Seashells have created an economy for Sanibel's residents since the time of the Calusa Indians and are highly integrated into the culture and the economy of Sanibel. As many as 20-30,000 visitors come to Sanibel and its neighbor island Captiva each week at peak season, drawn by the desire to walk Sanibel's beaches and its shells. Nearly 15,000 seasonal visitors travel to Sanibel in escape of the cold winter weather in the northern regions, including Canada.
No matter where they come from, tourists of all ages spend their time learning about the island's history at the Sanibel Historical Museum, learning about the diverse wildlife that inhabits the island at the J.N. Ding Darling Wildlife Refuge, or the ecology of the most famous island inhabitants, mollusks, during their visit to the Bailey-Matthews Shell Museum. Visitors also enjoy the art of local artists in many cozy little boutiques and shops that sell wind chimes, jewelry, lamps, paperweights, decorative boxes and ornaments.
 And of course, conversations in these shops are usually centered around shelling. They provide a good stopping point between a day's activities, and a good place to catch up on island news and the tide report!

Friday, October 10, 2014

Home, home on the Golf Course: Seriously, Coyotes are roaming our Sanibel Links

Many people come to Sanibel for vacation.

Some love it so much they decide to stay.

That includes four legged as well as two legged critters.

We have had bears and other beautiful creatures not native to the our islands find their way over.

Some have had to be relocated for their own safety.

Now, among our confirmed residents on Sanibel Island, are coyotes.  No doubt, they will become permanent fixtures on the Island.

First reported in 2011, more have been sighted , particularly on our golf courses.

Coyotes expanded their range into Florida in the late 1970s. They are omnivorous, with the majority of their diet in Florida being small mammals, such as mice, rats and rabbits. However, they are opportunistic and have been known to eat everything from garbage to fruit and vegetables, dead fish and wildlife, birds, livestock, small pets and even sea turtle eggs.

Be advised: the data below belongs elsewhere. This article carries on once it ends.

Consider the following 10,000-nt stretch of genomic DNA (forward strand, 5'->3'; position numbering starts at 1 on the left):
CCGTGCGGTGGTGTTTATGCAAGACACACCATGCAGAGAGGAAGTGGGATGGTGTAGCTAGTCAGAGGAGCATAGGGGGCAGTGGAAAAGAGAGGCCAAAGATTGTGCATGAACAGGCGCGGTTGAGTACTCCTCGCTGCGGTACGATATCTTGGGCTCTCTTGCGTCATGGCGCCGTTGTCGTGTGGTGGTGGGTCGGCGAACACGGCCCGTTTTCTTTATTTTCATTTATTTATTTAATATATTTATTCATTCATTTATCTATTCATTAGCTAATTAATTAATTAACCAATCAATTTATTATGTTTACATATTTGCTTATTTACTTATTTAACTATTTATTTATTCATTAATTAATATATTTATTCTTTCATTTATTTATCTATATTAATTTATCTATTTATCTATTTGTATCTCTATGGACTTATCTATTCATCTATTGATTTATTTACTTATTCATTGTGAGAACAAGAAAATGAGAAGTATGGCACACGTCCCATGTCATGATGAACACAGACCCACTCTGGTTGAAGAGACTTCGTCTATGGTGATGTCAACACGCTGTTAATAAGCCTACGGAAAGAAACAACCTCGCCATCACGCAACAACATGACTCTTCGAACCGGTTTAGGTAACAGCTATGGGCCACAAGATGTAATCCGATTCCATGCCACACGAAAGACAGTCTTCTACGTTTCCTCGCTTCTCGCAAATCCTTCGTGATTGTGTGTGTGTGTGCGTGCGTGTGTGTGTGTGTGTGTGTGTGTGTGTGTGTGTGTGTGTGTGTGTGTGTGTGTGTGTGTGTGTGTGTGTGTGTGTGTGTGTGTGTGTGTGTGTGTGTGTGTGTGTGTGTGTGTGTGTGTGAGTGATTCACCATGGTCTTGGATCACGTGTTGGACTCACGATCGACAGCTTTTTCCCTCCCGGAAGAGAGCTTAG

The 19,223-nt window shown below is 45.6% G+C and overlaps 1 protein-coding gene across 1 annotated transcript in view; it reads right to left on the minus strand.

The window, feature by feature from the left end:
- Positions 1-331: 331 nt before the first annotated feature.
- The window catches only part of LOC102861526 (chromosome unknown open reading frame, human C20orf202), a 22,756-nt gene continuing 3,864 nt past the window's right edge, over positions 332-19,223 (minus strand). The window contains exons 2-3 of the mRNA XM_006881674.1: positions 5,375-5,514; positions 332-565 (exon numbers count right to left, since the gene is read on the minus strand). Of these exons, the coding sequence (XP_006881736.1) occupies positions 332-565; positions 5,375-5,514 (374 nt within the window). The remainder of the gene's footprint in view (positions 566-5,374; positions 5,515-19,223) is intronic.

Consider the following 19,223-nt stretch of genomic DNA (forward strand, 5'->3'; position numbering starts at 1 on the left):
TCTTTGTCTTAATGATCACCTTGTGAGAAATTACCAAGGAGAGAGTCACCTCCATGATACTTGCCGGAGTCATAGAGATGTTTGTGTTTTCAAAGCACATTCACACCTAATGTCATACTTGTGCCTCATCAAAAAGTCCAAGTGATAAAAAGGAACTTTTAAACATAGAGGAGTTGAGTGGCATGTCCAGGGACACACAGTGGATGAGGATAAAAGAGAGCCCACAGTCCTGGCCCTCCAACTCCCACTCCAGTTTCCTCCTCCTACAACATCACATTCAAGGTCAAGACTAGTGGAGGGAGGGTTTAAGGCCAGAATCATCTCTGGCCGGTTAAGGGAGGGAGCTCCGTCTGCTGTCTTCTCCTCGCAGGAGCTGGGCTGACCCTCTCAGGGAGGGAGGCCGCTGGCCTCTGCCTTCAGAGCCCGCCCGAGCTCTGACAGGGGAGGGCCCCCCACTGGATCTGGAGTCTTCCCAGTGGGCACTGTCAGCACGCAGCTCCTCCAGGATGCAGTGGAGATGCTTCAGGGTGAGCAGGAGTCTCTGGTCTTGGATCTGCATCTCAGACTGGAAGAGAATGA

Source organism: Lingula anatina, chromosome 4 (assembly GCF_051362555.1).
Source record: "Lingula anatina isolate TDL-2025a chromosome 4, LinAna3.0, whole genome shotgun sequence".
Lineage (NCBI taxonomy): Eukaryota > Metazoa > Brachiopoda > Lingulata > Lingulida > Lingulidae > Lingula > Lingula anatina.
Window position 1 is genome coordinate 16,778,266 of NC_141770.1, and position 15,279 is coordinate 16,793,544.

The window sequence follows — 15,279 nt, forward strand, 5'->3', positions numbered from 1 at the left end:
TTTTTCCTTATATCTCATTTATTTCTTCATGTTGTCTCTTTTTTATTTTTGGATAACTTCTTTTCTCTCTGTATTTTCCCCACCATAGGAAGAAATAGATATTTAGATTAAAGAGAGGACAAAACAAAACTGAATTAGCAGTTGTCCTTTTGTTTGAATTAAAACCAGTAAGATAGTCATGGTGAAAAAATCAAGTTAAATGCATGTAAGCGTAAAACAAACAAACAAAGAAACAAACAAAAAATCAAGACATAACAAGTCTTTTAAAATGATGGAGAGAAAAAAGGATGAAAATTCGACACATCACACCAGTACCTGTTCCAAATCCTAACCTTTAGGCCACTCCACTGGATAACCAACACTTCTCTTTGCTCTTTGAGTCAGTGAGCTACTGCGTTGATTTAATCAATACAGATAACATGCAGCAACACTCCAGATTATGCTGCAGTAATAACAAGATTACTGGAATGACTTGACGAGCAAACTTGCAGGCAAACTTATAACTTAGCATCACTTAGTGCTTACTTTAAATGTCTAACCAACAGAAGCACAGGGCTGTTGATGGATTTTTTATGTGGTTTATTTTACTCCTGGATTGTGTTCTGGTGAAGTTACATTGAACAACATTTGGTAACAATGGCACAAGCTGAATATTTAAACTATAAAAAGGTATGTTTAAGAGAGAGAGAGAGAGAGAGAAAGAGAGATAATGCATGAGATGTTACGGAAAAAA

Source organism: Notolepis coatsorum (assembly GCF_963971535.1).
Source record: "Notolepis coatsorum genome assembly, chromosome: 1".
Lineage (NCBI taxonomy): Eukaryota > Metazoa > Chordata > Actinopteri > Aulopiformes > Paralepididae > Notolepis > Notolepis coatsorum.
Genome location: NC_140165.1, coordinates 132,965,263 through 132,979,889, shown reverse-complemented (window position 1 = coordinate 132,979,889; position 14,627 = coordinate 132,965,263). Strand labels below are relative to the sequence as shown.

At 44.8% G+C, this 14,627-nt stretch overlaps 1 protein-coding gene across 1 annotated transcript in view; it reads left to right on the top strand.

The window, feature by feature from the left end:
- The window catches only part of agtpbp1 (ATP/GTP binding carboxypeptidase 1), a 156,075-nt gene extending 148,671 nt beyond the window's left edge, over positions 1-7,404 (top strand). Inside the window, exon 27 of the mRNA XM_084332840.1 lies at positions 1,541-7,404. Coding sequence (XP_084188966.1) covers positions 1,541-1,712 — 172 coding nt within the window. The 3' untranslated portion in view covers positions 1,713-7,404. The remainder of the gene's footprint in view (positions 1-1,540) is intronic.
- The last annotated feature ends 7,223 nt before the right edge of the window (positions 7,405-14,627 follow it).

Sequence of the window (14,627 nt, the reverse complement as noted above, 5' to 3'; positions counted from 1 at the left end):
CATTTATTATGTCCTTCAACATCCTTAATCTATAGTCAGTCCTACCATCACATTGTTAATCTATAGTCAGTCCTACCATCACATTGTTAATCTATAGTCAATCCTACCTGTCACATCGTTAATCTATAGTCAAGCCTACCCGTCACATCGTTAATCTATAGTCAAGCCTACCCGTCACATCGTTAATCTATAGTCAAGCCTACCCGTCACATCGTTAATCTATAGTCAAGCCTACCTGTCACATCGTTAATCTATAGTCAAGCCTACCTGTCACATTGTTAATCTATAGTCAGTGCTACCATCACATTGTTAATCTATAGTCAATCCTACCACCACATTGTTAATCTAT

They are most active near dawn and dusk and are normally extremely shy and stay clear of humans. Coyotes are not generally a threat to human safety.

Recommendations for limiting coyote interactions include:
-Store trash in a secure area until morning of pickup
-Bring pet food or any other potential food source inside
-Keep pets indoors or attended at all times
-Always keep pets, especially small dogs or cats, on a leash when walking

The Sanibel Natural Resources Department and the City's partners at the J.N. "Ding" Darling Refuge and the Sanibel-Captiva Conservation Foundation have been closely monitoring the coyote population and keeping track of reports.

The Sanibel-Captiva Conservation Foundation has been using metal screening to cover sea turtle nests in areas that have high coyote activity. This screening makes it difficult for coyotes to dig up nests and still allows turtle hatchlings to crawl out to the water.

Though it is unlikely you will see one of our special residents, count yourself lucky if you do!